Researchers identified how a neurological disease from the group of the lysosomal storage disorders, alters the natural entrance routes of molecules in the brain. They identified the most active ways prone to be used by nanoparticles capable of delivering therapeutical drugs.
These findings open the door to improve existing treatments for neurological diseases, and to develop new ones, based on nanoparticles being used as “Trojan horses” to bring drugs inside the brain trough the identified routes.
The blood-brain barrier protects the brain from the entrance of toxic molecules, but in the same way, it also hinders brain penetration and therapeutic effects of most drugs. Many strategies have been attempted to overcome this barrier, but they have not been successful regarding the transport of big molecules such as enzymes and other proteins.
Researchers from the Institute for Bioengineering of Catalonia (IBEC) in collaboration with the Institute for Bioscience and Biotechnology Research, University of Maryland in the USA, have now observed how a neurological disease alters the natural routes of transport between the circulation and the brain. By examining three of these routes, they identified which of the routes are more active to then design nanoparticles capable of delivering therapeutics into the brain. The findings were recently published in the Journal of Controlled Release.
Crossing the blood-brain barrier during disease
Delivery of therapeutics into the brain remains a formidable challenge because of the presence of the blood-brain barrier, a cellular structure that separates the circulation from this organ to protect it from toxic substances. Nanomedicine is finding ways to exploit natural transport routes across this barrier, but how these routes are affected during disease is unknown, which hinders our ability to design efficient treatments for neurological diseases.
In this study, researchers focused on a transport mechanism known as transcytosis, where a molecule crosses the blood-brain barrier passing through its endothelial cells, the protective cell layer around the brain. The objective is to exploit this transcellular transport to elicit effective delivery of a therapeutic cargo into the brain. Researchers analysed how a neurological disease influences the transcytosis routes associated with three different pathways to identify the best ones to be used for treatment.
Specifically, they focused on Niemann Pick disease type A, a currently untreatable disease that appears in new-borns and infants, in which an abnormal lipid metabolism leads to its accumulation on vital organs as liver, lungs, and mainly brain. Patients develop at abnormal rates and have their nervous system gradually deteriorated, leading to high mortality.
Niemann Pick disease is included in a group of more than 60 inherited metabolic disorders called lysosomal storage disorders (LSD). There is no current treatment for majority of these diseases, which cause patients to die within months or few years of life. In addition, some of these defects are known to be associated with common and chronic neurological diseases such as Parkinson’s, which affects more than 10 million people worldwide and costs 52 thousand million dollars in the US alone, 10.000-20.000 € per patient-year in Europe.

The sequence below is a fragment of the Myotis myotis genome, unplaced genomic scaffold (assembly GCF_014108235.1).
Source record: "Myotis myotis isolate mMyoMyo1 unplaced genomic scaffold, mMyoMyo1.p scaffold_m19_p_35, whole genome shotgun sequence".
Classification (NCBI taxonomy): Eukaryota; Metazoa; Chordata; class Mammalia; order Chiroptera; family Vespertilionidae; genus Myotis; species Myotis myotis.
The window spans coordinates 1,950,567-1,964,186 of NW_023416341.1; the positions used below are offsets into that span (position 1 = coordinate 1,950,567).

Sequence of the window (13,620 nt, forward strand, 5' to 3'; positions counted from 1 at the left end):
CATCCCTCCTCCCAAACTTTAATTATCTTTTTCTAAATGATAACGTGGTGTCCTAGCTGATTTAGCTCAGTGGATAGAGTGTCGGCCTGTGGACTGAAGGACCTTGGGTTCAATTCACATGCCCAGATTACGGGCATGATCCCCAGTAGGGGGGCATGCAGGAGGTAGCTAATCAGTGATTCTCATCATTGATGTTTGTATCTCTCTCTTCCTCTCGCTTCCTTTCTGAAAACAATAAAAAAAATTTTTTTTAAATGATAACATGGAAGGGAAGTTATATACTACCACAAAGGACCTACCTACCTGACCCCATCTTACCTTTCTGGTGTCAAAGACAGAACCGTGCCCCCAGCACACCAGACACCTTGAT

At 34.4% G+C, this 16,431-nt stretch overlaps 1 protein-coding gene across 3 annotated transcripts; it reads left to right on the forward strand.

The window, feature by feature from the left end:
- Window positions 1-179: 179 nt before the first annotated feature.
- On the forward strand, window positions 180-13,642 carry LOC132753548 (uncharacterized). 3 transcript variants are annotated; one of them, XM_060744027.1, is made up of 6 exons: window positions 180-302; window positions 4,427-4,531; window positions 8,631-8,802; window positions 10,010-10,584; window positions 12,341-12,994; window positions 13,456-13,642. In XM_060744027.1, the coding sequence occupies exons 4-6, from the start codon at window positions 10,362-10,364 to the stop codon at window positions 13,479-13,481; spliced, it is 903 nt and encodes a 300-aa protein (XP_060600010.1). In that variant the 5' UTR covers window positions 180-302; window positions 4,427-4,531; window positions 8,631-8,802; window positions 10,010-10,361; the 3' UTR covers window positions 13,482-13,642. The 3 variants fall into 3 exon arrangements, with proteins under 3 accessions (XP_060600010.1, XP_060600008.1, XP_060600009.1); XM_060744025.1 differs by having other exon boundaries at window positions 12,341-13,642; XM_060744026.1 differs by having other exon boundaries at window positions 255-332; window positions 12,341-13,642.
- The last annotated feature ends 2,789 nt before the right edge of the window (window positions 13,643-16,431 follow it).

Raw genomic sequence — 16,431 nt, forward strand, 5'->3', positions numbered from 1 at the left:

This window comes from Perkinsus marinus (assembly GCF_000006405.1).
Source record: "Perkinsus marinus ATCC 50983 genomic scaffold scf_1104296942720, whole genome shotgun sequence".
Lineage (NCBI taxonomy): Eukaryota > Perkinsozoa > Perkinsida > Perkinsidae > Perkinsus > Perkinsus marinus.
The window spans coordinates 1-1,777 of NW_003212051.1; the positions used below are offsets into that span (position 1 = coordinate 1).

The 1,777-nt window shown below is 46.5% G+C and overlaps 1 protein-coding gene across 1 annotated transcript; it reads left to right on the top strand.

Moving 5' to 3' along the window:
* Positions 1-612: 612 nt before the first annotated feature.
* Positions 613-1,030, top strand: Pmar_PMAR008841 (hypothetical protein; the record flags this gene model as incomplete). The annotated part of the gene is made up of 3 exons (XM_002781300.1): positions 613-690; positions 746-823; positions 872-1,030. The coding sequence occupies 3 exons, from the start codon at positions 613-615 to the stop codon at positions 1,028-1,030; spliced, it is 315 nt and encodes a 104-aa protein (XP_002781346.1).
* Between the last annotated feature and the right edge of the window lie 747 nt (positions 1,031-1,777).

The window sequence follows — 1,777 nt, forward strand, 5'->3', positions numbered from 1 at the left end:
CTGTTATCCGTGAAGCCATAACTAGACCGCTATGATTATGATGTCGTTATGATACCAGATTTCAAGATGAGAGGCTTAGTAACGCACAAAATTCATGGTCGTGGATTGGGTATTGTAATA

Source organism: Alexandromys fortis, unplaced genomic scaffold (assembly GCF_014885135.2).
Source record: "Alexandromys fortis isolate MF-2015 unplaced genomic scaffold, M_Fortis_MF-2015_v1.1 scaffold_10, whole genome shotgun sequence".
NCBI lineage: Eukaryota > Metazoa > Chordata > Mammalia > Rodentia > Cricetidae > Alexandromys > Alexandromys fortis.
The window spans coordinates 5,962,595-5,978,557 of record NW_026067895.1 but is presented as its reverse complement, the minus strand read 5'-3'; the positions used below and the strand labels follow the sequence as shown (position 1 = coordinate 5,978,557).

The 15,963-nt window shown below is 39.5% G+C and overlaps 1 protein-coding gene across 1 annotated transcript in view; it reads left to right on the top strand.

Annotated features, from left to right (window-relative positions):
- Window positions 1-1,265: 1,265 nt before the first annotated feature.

“The suitable routes identified and nanotechnology platforms designed to exploit them offer a new opportunity to reformulate therapeutics previously unable to enter the brain for the treatment of these conditions”.
Silvia Muro (IBEC), lead researcher of the study.
Lysosomes are known as the “recycling bins” of cells in our body, including neurons, as their main function is to processes unwanted material into substances that the cell can use or disposed of, by breaking and modifying them with enzymes. If one or more enzymes are defective (due to gene mutations), excess products destined for breakdown and recycling accumulate in the cell in a deleterious manner.
By applying leading techniques as confocal microscopy, radiotracing and nanotechnology to analyse postmortem brain tissue from patients and animal models, as well as cellular models of the blood-brain barrier, researchers could identify which of the three routes examined was altered by disease and select the best route to transport molecules into the across the blood-brain barrier during this disease.
Nanocarriers to shuttle drugs
The identification of the best routes to cross the BBB during a neurological disease supports the development of drug delivery approaches to elicit macromolecular transcytosis across the blood-brain barrier. Nanocarriers are useful tools in this regard and can be used in a molecular Trojan horse strategy, as they can be loaded with a variety of therapeutic cargoes or drug combinations and protect them from the systemic environment.
Effective design of nanocarriers for therapeutic brain targeting can guide future therapeutic interventions for the treatment of Niemann-Pick disease type A, other LSDs, and could be easily extended to the treatment of Alzheimer’s and Parkinson’s diseases.
Reference article: Melani Solomon, Maximilian Loeck, Marcelle Silva-Abreau, Ronaldo Moscoso, Ronelle Bautista, Marco Vigo, Silvia Muro. Altered blood-brain barrier transport of nanotherapeutics in lysosomal storage diseases. Journal of Controlled Release